More brothers and sisters could now be spared the upheaval of being separated when placed into care thanks to increased tax relief for foster parents.
The change, announced in the Budget, increases the amount foster carers can earn from £10,000 to £18,140 without needing to pay any tax or National Insurance contributions.
After fostering 120 children over nearly three decades, Judith Hunter knows how important it is to try to keep siblings together and welcomed the change.
“If the foster carers have got a bit more money, maybe they can afford a bigger house so there is more space or better quality of life for the children,” she said.
“To just have somebody your own flesh and blood with you is fantastic and too often children are split up because there aren’t enough big placements for them.”
According to calculations by the National Fostering Group, roughly 99% of foster carers will not end up being taxed at all on their fostering income under the updated Qualifying Care Relief.
And foster carers who could previously only take on two siblings should now be able to take on three without being liable to pay tax.
Chief executive of the organisation, Steve Christie, hopes it will attract more people into fostering.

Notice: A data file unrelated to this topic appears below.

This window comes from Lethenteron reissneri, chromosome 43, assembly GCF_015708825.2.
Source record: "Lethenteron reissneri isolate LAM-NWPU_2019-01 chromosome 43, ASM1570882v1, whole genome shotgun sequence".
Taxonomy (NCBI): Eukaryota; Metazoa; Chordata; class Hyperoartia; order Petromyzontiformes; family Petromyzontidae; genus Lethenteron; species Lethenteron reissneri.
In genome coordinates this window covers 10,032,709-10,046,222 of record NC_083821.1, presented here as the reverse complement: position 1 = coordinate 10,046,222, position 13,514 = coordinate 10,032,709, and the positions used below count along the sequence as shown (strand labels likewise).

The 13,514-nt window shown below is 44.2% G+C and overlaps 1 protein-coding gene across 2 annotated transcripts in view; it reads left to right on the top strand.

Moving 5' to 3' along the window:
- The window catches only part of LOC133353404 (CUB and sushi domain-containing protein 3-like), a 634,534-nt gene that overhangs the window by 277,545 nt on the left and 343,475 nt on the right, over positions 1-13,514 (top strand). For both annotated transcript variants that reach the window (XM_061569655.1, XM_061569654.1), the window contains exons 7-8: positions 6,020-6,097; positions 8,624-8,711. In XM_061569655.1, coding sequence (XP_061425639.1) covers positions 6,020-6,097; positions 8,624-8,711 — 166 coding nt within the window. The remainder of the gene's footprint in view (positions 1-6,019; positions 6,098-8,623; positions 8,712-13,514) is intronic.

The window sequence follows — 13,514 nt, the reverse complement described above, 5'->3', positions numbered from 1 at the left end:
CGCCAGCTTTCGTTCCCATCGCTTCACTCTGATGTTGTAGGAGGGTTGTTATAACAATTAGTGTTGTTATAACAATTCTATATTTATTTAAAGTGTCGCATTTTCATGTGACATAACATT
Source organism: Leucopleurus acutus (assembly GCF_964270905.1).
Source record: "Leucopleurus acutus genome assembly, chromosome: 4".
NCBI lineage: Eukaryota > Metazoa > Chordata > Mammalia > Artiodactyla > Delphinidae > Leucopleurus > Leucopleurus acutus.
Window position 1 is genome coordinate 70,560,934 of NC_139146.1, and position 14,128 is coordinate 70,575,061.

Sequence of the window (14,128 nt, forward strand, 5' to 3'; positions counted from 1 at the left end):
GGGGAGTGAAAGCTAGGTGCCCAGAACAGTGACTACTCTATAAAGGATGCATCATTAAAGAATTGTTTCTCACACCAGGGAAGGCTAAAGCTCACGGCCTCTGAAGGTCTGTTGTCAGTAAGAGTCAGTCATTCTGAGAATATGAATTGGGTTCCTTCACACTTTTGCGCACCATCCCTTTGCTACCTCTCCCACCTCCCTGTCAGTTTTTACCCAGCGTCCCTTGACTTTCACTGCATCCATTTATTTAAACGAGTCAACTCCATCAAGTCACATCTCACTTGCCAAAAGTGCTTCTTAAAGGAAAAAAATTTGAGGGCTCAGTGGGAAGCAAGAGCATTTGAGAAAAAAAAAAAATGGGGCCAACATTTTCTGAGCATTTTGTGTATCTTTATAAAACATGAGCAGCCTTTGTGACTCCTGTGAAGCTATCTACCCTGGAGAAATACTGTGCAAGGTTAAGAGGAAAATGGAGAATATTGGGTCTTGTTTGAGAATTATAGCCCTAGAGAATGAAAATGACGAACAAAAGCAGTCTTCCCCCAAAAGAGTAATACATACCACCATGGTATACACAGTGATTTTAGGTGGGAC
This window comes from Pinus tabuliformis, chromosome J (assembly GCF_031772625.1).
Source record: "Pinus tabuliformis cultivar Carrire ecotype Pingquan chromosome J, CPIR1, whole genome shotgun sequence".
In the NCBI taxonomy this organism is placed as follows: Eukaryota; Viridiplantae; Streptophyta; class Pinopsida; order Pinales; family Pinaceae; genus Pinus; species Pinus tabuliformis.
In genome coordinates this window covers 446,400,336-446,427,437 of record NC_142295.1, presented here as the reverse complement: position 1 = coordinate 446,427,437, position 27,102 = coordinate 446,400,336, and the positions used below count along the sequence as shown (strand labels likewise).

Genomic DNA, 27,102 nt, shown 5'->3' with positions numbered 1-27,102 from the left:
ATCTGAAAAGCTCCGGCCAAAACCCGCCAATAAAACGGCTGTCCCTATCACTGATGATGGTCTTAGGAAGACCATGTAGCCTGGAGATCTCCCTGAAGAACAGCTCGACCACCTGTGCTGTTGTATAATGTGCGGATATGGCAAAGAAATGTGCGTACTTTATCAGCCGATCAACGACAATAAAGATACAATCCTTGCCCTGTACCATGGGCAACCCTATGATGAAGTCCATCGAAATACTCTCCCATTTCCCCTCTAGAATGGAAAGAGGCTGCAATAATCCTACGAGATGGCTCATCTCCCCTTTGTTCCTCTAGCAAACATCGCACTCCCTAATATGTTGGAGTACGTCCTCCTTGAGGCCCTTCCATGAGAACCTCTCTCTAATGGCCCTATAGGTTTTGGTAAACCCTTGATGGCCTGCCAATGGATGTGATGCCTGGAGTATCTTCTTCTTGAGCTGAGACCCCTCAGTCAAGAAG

“It’s great that the government has chosen to do something to improve the financial circumstances of foster carers in a time when there a 9000 shortfall of foster carers across the country.
“It’s especially important for foster carers that look after sibling groups. Those are the foster carers that pre these changes would probably end up paying tax.”
More than a third of children with a sibling end up being separated when placed in care.
But Sarah Thomas, director or services in England and Wales for the Fostering Network is not convinced it will help keep siblings together.
“I think that the reason that we struggle to ensure that brothers and sisters live together in foster care is less about the tax relief that’s applied to it because it’s applied per child,” she said.
“This is more about the capacity and foster carers having houses with enough bedrooms and space to be able to raise large sibling groups and to keep them together.”
She thinks it will provide support for some foster families but not every child will benefit.
“If we want to introduce things that are going to have impacts for all, make a difference for children then we need to do something that covers everybody and ensures that everybody benefits.
“That would mean paying realistic allowances that cover the full cost of caring for the child.”
The government has also announced that additional weekly amounts of tax relief have been increased from £200 per child under 11 to £375 and for older children from £250 to £450.
In addition, Qualifying Care Relief will increase in line with consumer price index (CPI) inflation each year.